As I talked to my dad moments before popping the “McLintock!” Blu-ray disc into my machine, he commented that when he was growing up in the 1950s and 1960s, many adults he knew (my grandparents included) would periodically say, “I really want to go see a John Wayne movie.” Given that neither of us really considers ourselves John Wayne fans, we bantered a bit about why this occurred. He thought it might be because folks from the generation prior to his saw the most recognizable name in Hollywood westerns as a way to remember a simpler time during both film and American history. I argued it probably had something to do with his savvy, on-screen presence, and the simple fact that you always knew John Wayne couldn’t ever really lose.
One thing we did agree on pretty quickly: John Wayne often played John Wayne more often than he played any other character. And that shows itself pretty well during “McLintock!”
Made during 1963 for a pricey $2 million, “McLintock!” brings together some pretty recognizable faces in a pretty simple motion picture that doesn’t require all that much from the viewer in order to enjoy him or herself. Of course, doing so assumes that you are a Western fan and can put up with some of the slightly lenient approaches to how folks in these sorts of movies operate. “McLintock!” isn’t really polished, and the whole thing feels more scattered than it needs to, but at its conclusion is something fun and engaging.
John Wayne plays George Washington “G.W.” McLintock, a rancher who plays by his own rules and doesn’t give a rat’s behind what others think. His estranged wife Katherine (Maureen O’Hara) gets under his skin periodically, but most of the time he stumbles his way around town having had too much to drink. He decides to hire a woman named Louise (Yvonne De Carlo) to cook for him and tend his home, while her son Dev (Patrick Wayne…yes, there is a relation) starts to trail McLintock with his hot head and fists in tow.
After butting heads with local government and pushing back on an Indian attack, McLintock’s daughter Becky (Stefanie Powers) comes home from college along with her man friend Junior (Jerry Van Dyke). After some coal shovel spanking and a proposal, everyone gets around to making nice and pretending like they enjoy each other’s company. It’s not exactly graceful, but “McLintock!” ends with a chuckle and everyone getting exactly what they deserve: each other.
The dialogue here is a little choppy. Lines are delivered with force, but the timing feels more forced than it probably needs to. John Wayne is the film’s star, no doubt, but he isn’t the kind of actor who was ever really capable of bringing those around him up a notch or two on the ladder. Such is the case during “McLintock!” when others clamoring for screen time are indirectly forced to step aside.
“McLintock” has been scanned in 4K for the very first time with this Blu-ray release (more on the visuals soon), but that isn’t really enough to make it the most outstanding film the press release would like you to think it is. It’s probably too long at 127 minutes, and given that the last 25 minutes or so revolves around spanking, you’re stretching to find true entertainment value. I suppose, given the way those leading the charge during “McLintock!” behave around each other, you could lean on the tagline provided in the press release of “…the biggest mudhole brawl this side of the Mississippi in this wild, raucous and hilarious Western comedy!” But I’m not convinced that such petty banter about silly, trivial issues was nearly as relevant during this era as “McLintock!” likes to make it seem. Unfortunately, this hasn’t stopped movies and television shows from coming back to said banter over and over again, but that’s probably another conversation for another time.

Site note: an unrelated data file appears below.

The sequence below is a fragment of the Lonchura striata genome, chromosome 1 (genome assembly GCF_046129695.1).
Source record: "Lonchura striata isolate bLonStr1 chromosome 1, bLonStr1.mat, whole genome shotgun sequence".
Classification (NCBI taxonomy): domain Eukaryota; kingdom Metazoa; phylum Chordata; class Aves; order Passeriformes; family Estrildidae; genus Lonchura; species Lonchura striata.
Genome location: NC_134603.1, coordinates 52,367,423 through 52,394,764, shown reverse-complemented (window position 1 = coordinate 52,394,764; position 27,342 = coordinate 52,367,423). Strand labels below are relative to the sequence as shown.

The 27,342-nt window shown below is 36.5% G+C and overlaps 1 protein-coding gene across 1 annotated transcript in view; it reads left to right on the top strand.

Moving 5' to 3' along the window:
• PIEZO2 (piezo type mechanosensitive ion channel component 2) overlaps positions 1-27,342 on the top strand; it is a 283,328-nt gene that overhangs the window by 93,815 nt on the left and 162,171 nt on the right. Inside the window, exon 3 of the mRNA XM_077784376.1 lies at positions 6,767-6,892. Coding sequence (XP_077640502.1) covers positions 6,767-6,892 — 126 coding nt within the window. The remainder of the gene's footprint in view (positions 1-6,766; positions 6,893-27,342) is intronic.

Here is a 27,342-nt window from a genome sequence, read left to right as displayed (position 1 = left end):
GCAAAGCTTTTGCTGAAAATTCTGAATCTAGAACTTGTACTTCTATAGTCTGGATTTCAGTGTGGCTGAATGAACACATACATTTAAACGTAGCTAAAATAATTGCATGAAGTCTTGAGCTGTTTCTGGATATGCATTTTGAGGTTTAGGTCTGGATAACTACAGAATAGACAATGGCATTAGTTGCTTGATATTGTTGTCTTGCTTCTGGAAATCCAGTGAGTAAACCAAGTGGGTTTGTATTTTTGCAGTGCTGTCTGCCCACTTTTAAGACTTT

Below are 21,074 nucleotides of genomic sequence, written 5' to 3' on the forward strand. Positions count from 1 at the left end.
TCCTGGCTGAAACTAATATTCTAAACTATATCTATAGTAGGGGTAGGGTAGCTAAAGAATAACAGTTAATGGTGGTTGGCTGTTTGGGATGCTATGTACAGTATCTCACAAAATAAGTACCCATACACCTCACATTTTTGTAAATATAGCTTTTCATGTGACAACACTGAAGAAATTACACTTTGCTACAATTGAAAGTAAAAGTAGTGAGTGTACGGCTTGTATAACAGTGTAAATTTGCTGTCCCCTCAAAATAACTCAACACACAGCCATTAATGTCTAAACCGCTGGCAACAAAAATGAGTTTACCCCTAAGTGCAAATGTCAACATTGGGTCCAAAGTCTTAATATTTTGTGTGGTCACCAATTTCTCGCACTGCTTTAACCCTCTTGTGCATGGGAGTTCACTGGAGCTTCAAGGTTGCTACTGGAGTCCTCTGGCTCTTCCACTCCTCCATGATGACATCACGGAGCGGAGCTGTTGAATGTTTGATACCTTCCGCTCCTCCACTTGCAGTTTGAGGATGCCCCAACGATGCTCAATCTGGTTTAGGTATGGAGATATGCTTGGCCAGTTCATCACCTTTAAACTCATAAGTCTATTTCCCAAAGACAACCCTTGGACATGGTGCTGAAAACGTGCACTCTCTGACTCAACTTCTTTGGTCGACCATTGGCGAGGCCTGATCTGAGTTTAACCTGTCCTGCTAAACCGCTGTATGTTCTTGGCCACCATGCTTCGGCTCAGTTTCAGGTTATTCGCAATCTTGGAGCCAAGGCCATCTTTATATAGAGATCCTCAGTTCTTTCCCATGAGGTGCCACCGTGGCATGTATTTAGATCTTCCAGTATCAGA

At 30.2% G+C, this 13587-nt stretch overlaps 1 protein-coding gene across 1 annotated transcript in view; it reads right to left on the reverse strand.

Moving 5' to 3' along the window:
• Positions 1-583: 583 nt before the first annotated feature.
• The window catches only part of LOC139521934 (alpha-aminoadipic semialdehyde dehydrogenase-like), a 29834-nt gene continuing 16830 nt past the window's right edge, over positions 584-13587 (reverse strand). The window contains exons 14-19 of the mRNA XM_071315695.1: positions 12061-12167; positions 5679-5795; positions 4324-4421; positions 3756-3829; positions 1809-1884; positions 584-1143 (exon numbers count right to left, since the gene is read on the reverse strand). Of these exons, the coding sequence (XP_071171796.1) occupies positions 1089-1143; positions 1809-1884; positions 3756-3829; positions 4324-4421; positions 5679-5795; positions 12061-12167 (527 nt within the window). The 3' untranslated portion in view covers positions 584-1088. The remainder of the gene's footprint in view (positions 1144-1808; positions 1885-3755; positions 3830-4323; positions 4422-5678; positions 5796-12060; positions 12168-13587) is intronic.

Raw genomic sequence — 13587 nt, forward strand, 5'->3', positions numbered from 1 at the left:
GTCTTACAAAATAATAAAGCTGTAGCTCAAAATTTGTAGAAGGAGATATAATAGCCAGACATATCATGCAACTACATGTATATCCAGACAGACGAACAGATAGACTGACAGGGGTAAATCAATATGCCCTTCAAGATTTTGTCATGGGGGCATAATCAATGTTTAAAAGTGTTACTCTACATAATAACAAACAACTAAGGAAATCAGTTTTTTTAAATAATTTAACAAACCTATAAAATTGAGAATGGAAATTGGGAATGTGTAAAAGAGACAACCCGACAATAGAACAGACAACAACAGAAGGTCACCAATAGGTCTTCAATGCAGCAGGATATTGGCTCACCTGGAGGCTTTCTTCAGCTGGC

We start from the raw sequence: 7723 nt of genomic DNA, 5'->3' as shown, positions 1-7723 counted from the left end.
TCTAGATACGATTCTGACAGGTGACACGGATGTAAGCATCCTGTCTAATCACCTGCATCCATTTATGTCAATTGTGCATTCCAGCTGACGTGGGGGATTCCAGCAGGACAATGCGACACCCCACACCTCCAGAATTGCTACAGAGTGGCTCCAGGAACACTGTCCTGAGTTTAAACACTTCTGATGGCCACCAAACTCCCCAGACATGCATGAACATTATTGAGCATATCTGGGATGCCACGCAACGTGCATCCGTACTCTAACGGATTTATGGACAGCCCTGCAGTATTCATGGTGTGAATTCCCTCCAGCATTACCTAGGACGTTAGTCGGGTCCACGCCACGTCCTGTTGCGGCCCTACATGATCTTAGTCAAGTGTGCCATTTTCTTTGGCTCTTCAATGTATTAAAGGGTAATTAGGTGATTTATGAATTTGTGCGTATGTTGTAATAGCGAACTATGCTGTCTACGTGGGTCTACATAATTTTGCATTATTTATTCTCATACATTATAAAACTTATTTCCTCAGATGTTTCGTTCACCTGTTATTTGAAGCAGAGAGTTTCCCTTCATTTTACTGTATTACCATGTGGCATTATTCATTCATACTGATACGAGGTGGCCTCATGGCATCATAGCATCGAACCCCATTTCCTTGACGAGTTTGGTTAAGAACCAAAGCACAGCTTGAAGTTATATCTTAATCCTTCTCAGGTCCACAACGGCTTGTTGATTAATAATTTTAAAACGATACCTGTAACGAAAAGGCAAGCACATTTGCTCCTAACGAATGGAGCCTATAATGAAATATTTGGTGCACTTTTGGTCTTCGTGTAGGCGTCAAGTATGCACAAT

I imagine that a John Wayne fan would probably want to make room in his or her movie library for “McLintock!” even though it comes up shorter than most of his other titles. There simply isn’t enough to offer here at day’s end, but the periodic bright spots such as O’Hara and John Wayne fighting consistently are mildly entertaining. “McLintock!” double bogeys every single hole, ultimately coming up well over par.
“McLintock!” looks very sharp, especially given it was made several decades ago. Presented in its original 1.85:1 aspect ratio, the film looks very sharp in 1080p High Definition video visuals. The colors are ever so bright and vivid, yet also soothe the eyes as they depict the old West with clarity and sharpness. It’s a visually appealing work, if nothing else. Film grain is a minimal problem, and HD is very good to the truly crisp edges that “McLintock!” does a good job projecting forward.
The sound isn’t a problem in any regard, especially with the default English 5.1 Dolby TrueHD audio soundtrack to help your ears pick up on every one-liner, spanking and punch thrown. Everything is pretty audible with little to no difficulty. It isn’t a flashy audio track in any sense of the word, but you can appreciate it. Other options include English Mono Dolby TrueHD, French, Spanish and Portuguese Dolby Digital 5.1s. Subtitle choices are English, French, Spanish and Portuguese.
There is a lot to offer here: an introduction by Leonard Maltin, audio commentary with some of the film’s stars, several featurettes, trailers and a photo gallery. Both John Wayne fans and film fans will drool with joy.
A Final Word:
The visuals, audio and extras are so good! The film itself is only a notch above average. I’m likely in the minority here, which won’t be the first time and probably not the last, either.